Self-reported stress and reproductive health of female lawyers

Marc B Schenker, Muzza Eaton, Rochelle Green, Steven Samuels

Research output: Contribution to journalArticlepeer-review

47 Scopus citations


We studied the prevalence and relationship of stress and working conditions with adverse reproductive outcomes in a cohort of female US law- school alumnae. A total of 584 female lawyers (74% response), aged 25 to 63, responded to a mailed questionnaire. Job hours per week was a strong predictor of job stress. In a logistic regression analysis, women working >45 hours/week were five times as likely to report high stress as those working <35 hours/week. Marriage and length of time on the job showed a small inverse association with stress. Women who worked more than 45 hours/week during their first trimester of pregnancy were more likely to report high stress at work during pregnancy. After being adjusted for confounding factors, weekly job hours during the first trimester of pregnancy showed a strong independent association with spontaneous abortion risk (odds ratio [OR], 3.0; 95% confidence interval [CI], 1.4 to 6.6). Seven or more alcohol drinks/week was also independently associated with spontaneous abortion risk (OR, 4.8; 95% CI, 1.5 to 18.1). Self-reported stress during pregnancy was positively but not statistically significantly associated with spontaneous abortion (OR, 1.4; 95% CI 0.8 to 2.3).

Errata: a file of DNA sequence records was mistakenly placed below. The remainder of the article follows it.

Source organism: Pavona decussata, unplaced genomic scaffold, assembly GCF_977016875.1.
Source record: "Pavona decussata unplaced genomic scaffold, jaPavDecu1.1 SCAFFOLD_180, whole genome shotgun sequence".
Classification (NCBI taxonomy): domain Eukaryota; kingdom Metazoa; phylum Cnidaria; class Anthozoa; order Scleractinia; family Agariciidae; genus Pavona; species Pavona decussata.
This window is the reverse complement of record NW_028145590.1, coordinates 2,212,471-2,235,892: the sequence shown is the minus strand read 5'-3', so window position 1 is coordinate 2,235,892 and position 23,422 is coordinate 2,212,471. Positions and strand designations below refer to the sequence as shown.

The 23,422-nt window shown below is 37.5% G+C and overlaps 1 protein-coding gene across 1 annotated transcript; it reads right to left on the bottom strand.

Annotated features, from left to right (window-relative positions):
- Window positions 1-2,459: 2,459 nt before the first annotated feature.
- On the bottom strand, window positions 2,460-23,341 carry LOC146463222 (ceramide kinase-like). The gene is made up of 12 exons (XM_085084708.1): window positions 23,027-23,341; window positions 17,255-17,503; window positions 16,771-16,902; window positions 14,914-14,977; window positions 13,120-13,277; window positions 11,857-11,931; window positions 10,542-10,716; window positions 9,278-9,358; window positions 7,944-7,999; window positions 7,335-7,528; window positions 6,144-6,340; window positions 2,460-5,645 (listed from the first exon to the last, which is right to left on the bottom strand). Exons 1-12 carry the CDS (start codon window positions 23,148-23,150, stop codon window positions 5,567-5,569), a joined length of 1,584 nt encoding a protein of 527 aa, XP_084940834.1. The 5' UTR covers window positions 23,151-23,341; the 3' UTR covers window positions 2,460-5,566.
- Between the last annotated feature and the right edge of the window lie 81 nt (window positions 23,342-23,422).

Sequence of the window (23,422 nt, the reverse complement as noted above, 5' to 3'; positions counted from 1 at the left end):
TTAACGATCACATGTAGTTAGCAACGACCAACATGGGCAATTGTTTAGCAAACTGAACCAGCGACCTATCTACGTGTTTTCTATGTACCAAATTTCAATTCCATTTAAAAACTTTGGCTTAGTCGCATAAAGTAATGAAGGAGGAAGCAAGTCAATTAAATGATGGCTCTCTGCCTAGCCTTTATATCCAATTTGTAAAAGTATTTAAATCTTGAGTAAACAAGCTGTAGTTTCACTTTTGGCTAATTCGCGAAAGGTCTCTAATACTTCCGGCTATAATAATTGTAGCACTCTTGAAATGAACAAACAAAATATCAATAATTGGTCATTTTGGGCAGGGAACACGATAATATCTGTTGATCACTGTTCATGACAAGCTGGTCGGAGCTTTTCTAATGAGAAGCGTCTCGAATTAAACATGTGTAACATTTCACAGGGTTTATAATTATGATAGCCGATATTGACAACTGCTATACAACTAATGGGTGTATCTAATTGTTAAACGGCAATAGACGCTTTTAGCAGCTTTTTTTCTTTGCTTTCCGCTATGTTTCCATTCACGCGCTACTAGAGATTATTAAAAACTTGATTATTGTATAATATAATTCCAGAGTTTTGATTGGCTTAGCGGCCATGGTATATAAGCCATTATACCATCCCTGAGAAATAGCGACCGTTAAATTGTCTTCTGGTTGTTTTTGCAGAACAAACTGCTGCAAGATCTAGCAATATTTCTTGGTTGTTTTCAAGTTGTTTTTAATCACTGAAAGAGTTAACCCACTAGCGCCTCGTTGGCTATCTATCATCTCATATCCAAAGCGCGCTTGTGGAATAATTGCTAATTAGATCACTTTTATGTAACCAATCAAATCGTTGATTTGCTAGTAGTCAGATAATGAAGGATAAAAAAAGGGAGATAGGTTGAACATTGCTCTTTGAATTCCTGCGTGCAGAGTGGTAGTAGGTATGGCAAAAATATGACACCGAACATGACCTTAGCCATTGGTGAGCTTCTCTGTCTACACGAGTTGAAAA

Original languageEnglish (US)
Pages (from-to)556-568
Number of pages13
JournalJournal of Occupational and Environmental Medicine
Issue number6
StatePublished - Jun 1997

ASJC Scopus subject areas

  • Public Health, Environmental and Occupational Health
  • Health, Toxicology and Mutagenesis


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